DISTRICTS VARY IN TRACKING OF LOTTERY INCOME; SEPARATE ACCOUNT REQUIRED.
Two of Antelope Valley's largest school districts fail to keep a separate account for millions of dollars in lottery revenue, as state law requires, district officials say.
But state education officials say they do not police how individual districts spend the money, leaving that up to each district's officials.
``They are supposed to monitor expenditures,'' said Kathy Mathews, an associate analyst with the state Department of Education.
State law regulating the use of revenue from the state lottery created by California voters 14 years ago forbids schools from spending lottery revenue on buying real estate, building facilities, financing research, or to pay for any other noninstructional purpose.
The law also requires that each school district establish a separate account for the receipt and expenditure of lottery money, which should be identified as a lottery education account, records show.
While the state does not police districts' use of lottery funds, it conducts an annual survey of 100 school districts and a report on the ``patterns of the use of money,'' Mathews said. The list of schools must include the Los Angeles Unified School District, with the 99 other schools chosen at random, she said.
Palmdale School District, Antelope Valley Union High School District and Lancaster School District, the three largest local school districts, varied in their practices of what they did with their lottery money.
The Antelope Valley Union High School District receives $1.8 million to $2 million in lottery revenue annually. The Lancaster School District is projected to receive $1.5 million this school year, and Palmdale School District is estimating it will get $2.1 million.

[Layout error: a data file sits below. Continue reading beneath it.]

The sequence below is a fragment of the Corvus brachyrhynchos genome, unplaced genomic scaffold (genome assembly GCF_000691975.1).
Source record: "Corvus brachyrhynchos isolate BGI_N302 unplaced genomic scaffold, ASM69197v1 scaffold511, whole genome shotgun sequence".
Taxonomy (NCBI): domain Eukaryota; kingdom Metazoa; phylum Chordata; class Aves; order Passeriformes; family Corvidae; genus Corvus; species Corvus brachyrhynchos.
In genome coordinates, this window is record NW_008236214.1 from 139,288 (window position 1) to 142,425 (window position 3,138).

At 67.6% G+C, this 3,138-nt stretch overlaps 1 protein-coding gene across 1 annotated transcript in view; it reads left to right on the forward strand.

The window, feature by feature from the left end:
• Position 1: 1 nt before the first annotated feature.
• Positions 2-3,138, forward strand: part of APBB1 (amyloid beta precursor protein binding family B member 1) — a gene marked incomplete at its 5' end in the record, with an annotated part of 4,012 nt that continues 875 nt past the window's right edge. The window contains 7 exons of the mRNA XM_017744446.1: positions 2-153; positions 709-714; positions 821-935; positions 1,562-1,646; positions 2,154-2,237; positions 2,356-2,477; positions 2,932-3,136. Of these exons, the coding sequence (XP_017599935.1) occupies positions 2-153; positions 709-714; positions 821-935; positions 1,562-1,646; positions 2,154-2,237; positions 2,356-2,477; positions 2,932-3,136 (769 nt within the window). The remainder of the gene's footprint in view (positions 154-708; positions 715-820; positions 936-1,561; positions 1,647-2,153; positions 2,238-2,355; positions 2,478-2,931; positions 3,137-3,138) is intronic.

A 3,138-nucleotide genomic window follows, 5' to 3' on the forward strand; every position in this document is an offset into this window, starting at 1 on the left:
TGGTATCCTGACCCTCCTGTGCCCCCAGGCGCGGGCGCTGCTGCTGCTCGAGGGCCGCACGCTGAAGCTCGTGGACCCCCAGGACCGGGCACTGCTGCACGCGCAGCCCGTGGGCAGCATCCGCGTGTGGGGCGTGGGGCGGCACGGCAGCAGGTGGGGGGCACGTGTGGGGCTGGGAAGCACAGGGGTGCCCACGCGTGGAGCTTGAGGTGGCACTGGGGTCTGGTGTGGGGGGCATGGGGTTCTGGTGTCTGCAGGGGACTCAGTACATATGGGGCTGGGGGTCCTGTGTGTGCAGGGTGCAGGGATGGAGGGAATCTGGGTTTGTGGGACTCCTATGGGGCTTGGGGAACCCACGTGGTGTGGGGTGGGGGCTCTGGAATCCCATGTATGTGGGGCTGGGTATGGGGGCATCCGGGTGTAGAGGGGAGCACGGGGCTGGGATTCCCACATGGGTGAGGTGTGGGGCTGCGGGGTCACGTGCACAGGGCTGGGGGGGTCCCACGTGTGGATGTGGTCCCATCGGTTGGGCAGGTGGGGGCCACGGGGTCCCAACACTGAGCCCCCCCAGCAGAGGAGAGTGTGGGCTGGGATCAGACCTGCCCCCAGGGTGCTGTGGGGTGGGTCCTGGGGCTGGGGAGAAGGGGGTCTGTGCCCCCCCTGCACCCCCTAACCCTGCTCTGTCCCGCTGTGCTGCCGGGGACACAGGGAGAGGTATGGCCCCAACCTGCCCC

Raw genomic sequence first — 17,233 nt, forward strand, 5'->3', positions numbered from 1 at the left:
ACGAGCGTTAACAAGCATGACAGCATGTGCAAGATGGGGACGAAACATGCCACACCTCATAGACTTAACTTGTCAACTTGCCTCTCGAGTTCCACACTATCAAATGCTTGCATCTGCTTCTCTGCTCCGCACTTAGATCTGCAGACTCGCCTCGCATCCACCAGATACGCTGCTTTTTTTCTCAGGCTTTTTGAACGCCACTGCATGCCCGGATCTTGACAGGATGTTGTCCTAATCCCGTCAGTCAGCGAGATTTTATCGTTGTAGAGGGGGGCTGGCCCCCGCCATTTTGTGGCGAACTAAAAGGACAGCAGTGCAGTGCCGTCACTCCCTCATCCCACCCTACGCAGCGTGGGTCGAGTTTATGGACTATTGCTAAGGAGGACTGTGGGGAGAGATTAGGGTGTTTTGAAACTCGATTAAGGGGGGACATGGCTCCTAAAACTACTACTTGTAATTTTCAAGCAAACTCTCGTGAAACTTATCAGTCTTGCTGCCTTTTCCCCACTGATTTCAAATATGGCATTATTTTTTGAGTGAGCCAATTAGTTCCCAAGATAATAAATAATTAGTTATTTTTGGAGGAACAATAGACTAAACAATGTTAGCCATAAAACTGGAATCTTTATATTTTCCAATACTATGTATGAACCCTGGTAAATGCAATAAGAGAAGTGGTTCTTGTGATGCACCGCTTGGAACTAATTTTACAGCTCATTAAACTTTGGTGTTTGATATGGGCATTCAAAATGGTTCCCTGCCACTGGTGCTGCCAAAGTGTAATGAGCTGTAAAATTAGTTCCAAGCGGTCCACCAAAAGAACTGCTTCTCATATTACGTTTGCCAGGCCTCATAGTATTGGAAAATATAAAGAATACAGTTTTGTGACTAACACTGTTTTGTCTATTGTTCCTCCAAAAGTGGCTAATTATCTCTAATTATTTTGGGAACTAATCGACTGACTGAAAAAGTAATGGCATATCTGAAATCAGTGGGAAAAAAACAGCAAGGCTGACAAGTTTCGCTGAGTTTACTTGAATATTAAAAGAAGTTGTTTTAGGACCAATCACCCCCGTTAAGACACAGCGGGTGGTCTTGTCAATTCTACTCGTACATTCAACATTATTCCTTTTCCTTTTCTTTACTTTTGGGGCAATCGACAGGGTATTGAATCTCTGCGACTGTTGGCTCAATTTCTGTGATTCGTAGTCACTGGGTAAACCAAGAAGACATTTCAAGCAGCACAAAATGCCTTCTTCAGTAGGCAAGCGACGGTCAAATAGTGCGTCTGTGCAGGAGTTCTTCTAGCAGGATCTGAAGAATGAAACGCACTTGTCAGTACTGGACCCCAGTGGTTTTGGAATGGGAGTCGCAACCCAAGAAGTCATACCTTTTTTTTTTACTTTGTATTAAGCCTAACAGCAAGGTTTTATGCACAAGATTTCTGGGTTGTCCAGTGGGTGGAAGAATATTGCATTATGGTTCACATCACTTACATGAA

Palmdale School District Superintendent Nancy Smith said the district's lottery money is placed in a separate account to keep track of expenditures.
Kenneth Scott, chief financial officer of the high school district, said the district does not put lottery money into a special account.
Ned McNabb, assistant superintendent for business services, said he did not know about the requirement for a separate account.
``That's news to me. We will have to look at the law and ask our auditor what the expectation is,'' he said.
The Palmdale district spends lottery money on the district's computer lab at each school.
``We spend it on the computer labs we have in each school, and we have a full-time computer aide in each lab. We also have a replacement schedule to keep computer labs updated,'' Smith said.
Smith said lottery money can pay for staff salaries but the district tends not to do that because it's not a guaranteed income.
The high school district spends its lottery money on one-time expenditures, such as books, supplies, computers and office equipment, Scott said.
Lancaster district's lottery funds are deposited as revenue in the general fund and go toward the overall operation of the school district, McNabb said.
By law, at least 34 percent of lottery ticket sales must be disbursed to schools, 50 percent to the public in the form of prize money, with the remaining 16 percent going to the Lottery Commission to cover administrative expenses.
``That changes every year. If the lottery is having a really good year, the amount that goes to schools will be more,'' said Mathews, the Department of Education analyst.
``It's had pretty extreme fluctuations. For the most part, for the last several years, it has stayed in a pretty close range.''
The amount of lottery money set aside for schools is determined by the prior year's annual average daily attendance, so this year's allotment is about $120 per student, Smith said.
In 1998-99, the allotment was $122 per student, the year before, $115, lottery officials said.
``One of the misconceptions is, people ask `What do you do with all that lottery money?' '' said McNabb, the Lancaster assistant superintendent. ``Our operating budget, total expenditures for 1999-00, is $82 million. Then you've got the lottery amount. That is 1.87 percent of our operating budget - less than 2 cents on the dollar of what it takes to operate the school district.''
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|Publication:||Daily News (Los Angeles, CA)|
|Date:||Dec 26, 1999|
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